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Sheryl M. Ness, R.N.read biographyclose window
Sheryl M. Ness, R.N.Sheryl M. Ness
Sheryl Ness, R.N., O.C.N., is a nurse educator for the Cancer Education Program at Mayo Clinic in Rochester, Minn. She helps inform patients, families and caregivers about services and resources to help them through the cancer journey.
She has a master's degree in nursing from Augsburg College. In addition, she is an assistant professor of oncology at the College of Medicine, Mayo Clinic, and is certified as a specialist in oncology nursing. Sheryl has worked for more than 20 years at Mayo Clinic as an educator. She has a keen interest in the importance of the quality of life and concerns of people living with cancer.
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Living with ovarian cancer
By Sheryl M. Ness, R.N.
Women living with ovarian cancer may have a unique and extensive treatment and survivorship journey.
Ovarian cancer is called a "silent killer" because the symptoms are hard to detect and the cancer is many times diagnosed at a late stage. It can occur in adult women at any age.
Symptoms such as pelvic or abdominal pain, bloating and bowel/bladder changes aren't unique to ovarian cancer and don't always raise concern. Persistent daily symptoms noticed for more than 2-3 weeks should be checked out. The earlier the cancer is diagnosed, the better the chances are for cure.
Depending on the stage of ovarian cancer, surgery can be limited or extensive. Extensive surgery removes both the ovaries, fallopian tubes and many times also the uterus, cervix and lymph nodes in the area. Some women need to have cytoreduction or debulking surgery to remove cancer from other tissues and organs (may include the small intestine, colon, spleen and diaphragm).
A short recovery period is followed by weeks or months of chemotherapy. Intraperitoneal (IP) chemotherapy may also be given to women with stage III or IV cancer. With IP chemotherapy, medications are injected directly into the abdominal cavity. Large doses of chemotherapy are delivered directly to the tumor location with the goal of providing better control of the cancer and a longer survival.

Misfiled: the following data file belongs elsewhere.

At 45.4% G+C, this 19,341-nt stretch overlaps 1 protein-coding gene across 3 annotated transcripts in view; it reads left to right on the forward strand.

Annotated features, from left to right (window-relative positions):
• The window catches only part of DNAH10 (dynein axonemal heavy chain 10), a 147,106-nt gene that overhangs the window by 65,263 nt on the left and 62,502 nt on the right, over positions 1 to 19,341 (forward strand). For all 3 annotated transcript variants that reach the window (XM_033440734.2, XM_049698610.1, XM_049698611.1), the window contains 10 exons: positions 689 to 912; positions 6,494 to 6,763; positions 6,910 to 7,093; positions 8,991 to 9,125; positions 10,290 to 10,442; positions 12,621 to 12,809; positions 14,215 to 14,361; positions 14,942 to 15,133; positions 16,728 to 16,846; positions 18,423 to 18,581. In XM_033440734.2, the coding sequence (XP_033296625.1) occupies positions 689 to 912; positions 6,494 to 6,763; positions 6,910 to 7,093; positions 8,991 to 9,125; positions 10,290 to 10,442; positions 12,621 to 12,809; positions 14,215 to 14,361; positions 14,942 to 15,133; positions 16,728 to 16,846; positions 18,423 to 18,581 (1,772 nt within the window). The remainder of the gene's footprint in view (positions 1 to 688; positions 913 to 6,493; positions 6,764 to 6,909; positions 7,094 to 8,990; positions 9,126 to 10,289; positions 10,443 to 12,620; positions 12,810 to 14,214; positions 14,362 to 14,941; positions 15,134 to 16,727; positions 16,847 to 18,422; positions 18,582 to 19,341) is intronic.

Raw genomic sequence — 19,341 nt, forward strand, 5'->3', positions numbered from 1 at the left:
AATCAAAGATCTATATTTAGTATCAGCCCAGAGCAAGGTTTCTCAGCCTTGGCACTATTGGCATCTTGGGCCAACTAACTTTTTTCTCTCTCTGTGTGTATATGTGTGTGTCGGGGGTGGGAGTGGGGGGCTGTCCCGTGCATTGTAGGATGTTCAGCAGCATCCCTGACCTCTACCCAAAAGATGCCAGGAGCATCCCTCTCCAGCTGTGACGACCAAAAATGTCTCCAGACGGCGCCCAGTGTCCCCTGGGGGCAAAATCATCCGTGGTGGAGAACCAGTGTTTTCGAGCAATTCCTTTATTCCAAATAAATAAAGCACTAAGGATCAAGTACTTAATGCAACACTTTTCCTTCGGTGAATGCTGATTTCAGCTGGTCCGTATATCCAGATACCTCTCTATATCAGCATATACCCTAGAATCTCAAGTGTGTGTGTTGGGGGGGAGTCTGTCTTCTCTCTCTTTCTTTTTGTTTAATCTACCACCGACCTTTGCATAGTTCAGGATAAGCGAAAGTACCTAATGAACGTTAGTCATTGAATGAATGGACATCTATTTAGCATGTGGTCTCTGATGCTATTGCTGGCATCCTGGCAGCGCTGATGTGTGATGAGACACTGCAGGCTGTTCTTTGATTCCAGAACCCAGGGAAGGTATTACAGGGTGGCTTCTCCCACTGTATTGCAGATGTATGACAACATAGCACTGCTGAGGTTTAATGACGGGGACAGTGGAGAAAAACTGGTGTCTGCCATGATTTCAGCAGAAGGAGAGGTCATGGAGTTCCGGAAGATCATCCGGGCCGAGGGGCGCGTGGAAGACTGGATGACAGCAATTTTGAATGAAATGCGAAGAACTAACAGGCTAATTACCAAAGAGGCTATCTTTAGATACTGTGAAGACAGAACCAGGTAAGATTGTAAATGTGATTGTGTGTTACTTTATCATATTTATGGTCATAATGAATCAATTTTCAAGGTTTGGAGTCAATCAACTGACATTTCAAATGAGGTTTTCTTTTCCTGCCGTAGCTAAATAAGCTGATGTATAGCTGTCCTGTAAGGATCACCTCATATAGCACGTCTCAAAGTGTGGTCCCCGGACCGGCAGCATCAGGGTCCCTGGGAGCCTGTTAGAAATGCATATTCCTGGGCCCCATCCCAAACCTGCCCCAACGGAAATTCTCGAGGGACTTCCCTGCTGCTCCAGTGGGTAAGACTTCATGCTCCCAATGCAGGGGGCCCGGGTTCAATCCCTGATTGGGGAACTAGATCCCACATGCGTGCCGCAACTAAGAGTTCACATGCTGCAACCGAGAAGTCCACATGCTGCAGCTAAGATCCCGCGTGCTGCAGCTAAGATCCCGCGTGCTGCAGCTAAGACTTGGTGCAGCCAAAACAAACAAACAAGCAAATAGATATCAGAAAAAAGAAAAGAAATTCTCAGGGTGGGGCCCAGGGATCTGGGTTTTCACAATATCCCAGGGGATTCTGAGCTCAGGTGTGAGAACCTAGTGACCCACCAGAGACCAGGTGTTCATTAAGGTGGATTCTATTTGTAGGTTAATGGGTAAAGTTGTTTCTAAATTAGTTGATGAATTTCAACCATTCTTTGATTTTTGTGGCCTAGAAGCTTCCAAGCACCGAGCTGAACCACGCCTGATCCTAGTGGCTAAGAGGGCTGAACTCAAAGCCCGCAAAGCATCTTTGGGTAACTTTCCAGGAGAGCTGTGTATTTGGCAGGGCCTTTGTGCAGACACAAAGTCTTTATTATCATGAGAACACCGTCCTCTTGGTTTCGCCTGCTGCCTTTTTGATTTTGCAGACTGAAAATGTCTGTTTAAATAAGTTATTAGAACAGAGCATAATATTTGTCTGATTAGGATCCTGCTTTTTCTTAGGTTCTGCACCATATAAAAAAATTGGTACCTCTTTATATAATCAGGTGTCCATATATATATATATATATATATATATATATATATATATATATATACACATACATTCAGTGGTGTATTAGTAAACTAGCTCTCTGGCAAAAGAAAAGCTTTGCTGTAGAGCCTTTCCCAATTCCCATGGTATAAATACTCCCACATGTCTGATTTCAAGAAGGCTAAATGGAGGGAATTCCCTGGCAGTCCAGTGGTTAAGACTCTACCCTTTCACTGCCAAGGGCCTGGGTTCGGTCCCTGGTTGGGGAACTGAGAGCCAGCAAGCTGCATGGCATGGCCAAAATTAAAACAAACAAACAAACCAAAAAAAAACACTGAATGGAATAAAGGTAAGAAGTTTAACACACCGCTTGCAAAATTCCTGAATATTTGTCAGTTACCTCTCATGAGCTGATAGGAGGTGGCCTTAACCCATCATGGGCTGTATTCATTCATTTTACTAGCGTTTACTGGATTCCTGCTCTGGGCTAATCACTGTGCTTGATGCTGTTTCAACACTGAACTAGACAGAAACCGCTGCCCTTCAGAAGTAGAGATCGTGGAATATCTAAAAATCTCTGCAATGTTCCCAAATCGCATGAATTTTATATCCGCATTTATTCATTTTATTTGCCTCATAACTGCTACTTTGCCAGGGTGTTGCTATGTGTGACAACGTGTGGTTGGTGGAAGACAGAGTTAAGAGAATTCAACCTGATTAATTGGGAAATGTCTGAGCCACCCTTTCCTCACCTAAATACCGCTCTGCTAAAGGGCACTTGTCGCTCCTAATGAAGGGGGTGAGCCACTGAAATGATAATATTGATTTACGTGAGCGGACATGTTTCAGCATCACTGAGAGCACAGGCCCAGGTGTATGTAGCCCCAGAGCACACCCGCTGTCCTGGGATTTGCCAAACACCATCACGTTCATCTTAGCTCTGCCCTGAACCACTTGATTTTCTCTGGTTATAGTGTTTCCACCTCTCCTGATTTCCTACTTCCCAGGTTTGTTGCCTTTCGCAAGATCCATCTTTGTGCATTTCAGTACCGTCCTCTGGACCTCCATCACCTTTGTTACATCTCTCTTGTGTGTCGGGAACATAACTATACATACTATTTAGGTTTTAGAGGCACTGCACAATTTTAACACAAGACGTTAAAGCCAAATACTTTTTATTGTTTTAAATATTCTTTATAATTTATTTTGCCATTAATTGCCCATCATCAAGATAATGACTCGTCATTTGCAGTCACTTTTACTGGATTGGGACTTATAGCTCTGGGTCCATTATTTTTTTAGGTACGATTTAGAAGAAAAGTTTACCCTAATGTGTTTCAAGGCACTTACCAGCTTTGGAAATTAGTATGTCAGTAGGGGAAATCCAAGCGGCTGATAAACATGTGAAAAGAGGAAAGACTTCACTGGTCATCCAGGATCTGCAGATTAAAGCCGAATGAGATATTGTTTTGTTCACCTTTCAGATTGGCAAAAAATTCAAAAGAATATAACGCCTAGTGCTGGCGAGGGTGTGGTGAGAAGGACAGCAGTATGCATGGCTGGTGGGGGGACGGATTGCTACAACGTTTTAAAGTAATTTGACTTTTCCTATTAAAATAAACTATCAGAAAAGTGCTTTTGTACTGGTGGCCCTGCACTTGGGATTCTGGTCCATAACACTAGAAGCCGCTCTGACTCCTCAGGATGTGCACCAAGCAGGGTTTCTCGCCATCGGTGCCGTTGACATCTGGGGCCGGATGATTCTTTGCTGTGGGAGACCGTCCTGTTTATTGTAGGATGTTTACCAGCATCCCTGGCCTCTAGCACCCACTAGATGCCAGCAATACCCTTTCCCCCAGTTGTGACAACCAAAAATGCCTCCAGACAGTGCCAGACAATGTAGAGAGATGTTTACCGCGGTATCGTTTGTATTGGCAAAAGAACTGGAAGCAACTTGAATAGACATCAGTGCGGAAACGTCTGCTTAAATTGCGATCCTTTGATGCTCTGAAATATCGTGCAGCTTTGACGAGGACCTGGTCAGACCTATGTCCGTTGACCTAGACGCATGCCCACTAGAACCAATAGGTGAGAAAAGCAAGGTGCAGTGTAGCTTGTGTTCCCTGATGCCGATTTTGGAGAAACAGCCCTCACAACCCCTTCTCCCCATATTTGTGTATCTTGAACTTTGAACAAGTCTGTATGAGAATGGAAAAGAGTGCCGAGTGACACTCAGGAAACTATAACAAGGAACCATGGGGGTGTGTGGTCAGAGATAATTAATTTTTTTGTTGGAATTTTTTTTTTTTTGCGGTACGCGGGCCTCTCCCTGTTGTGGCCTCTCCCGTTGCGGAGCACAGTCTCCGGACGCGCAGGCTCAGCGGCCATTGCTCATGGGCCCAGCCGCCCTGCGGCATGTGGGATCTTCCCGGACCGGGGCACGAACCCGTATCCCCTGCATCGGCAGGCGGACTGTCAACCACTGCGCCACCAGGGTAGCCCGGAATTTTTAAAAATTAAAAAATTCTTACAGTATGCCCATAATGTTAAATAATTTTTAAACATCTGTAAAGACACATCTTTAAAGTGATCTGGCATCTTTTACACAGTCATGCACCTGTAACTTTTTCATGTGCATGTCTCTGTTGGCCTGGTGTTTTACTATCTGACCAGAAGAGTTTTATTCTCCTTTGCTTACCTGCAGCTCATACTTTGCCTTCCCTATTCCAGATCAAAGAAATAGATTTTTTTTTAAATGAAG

Recurrence is common with ovarian cancer, which means that close followup evaluations and monitoring are important. This may include a pelvic exam, X-rays, CT or MRI scans as well as blood tests to monitor the tumor marker CA-125. Recurrence may also mean undergoing treatment with chemotherapy each time a recurrence is detected. A clinical trial can be an option for treatment. It's not uncommon to ask for a second opinion regarding treatment recommendations.
If you're a woman living with recurrent ovarian cancer, you have unique needs. Living with uncertainty may be the most difficult aspect of survivorship.
You may find support by trying these strategies:
- Talk with other ovarian cancer survivors.
- Explore mind-body techniques to deal with stress and anxiety — such as meditation, yoga and exercise.
- Learn the physical signs of recurrence — including pelvic pain, bloating, changes in bowel or bladder function, lack of energy and back pain — keep a symptom journal to track any changes.
- Take time for yourself — focus on healthy choices in areas of your life you can control.
For more information on support, research and resources, check out additional information from Mayo Clinic (www.mayoclinic.com/health/ovarian-cancer/DS00293), the Minnesota Ovarian Cancer Alliance (www.mnovarian.org), the National Ovarian Cancer Coalition (www.ovarian.org) and the Ovarian Cancer Alliance (http://www.ocrf.org/).blog index